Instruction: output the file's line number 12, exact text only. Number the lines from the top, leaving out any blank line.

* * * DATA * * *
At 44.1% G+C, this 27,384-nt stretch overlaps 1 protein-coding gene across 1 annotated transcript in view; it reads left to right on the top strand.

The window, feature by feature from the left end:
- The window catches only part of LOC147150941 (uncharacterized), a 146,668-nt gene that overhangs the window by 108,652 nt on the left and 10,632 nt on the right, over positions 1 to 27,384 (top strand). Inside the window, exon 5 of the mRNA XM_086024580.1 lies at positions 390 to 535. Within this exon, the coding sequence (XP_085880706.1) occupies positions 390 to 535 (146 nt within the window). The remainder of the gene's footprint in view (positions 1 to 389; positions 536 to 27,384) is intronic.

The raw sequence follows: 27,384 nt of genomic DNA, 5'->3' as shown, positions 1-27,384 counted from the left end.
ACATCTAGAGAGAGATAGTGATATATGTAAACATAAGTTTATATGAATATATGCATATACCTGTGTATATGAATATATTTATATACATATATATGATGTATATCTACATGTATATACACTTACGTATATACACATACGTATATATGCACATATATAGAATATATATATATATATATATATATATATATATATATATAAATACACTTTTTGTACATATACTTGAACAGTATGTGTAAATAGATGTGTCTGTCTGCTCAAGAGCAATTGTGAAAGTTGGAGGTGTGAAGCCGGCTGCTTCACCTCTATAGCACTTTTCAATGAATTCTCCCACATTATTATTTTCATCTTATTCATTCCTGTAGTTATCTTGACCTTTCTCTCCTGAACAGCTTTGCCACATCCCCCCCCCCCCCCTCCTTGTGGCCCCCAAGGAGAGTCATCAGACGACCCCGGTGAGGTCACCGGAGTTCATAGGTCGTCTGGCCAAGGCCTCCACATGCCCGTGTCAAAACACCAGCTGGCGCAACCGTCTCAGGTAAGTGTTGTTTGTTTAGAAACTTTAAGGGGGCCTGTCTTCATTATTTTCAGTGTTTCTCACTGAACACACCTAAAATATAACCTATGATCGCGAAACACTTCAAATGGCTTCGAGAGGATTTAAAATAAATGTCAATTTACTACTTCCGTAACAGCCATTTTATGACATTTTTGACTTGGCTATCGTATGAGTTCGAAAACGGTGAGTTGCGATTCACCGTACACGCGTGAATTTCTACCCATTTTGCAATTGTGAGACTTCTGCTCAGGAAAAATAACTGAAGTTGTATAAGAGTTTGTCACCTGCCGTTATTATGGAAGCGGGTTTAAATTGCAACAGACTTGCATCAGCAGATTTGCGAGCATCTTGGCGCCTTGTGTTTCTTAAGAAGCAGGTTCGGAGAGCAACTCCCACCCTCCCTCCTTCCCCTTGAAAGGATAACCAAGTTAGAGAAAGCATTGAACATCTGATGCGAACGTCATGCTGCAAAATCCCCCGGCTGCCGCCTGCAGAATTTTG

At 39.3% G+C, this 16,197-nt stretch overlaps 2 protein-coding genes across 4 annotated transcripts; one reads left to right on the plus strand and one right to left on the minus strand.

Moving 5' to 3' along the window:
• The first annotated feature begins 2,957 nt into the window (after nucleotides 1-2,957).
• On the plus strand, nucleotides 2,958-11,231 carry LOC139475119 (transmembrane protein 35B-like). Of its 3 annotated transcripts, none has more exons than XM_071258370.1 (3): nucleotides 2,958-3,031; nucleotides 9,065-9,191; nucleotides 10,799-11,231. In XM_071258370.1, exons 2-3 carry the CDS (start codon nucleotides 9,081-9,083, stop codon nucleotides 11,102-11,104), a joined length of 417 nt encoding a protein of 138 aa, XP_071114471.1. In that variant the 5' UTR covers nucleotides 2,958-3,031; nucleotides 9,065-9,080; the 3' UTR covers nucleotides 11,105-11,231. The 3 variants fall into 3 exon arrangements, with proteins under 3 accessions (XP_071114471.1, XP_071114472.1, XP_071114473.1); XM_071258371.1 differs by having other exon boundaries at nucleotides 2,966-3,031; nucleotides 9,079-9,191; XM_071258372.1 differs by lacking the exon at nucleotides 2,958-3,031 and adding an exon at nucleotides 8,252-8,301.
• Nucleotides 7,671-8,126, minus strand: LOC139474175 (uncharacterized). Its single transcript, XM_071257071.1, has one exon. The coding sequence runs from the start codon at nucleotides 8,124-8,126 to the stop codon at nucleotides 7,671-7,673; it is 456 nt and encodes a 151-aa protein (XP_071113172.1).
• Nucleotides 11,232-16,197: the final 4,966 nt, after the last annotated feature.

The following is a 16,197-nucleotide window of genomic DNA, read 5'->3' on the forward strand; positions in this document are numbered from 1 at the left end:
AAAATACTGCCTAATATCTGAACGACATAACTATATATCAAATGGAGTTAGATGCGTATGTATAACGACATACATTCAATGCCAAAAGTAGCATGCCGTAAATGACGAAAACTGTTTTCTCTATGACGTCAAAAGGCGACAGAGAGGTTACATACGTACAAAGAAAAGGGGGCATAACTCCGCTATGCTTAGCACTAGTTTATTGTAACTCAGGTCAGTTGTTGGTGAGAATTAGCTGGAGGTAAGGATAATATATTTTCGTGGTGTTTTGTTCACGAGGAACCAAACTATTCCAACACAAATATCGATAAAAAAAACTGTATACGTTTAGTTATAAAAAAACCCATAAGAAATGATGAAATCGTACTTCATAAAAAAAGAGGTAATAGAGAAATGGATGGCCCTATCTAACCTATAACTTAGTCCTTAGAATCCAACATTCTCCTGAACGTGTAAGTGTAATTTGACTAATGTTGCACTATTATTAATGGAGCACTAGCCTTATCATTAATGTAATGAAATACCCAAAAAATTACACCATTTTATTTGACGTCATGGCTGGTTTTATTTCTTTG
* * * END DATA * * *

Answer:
The following is a 16,197-nucleotide window of genomic DNA, read 5'->3' on the forward strand; positions in this document are numbered from 1 at the left end: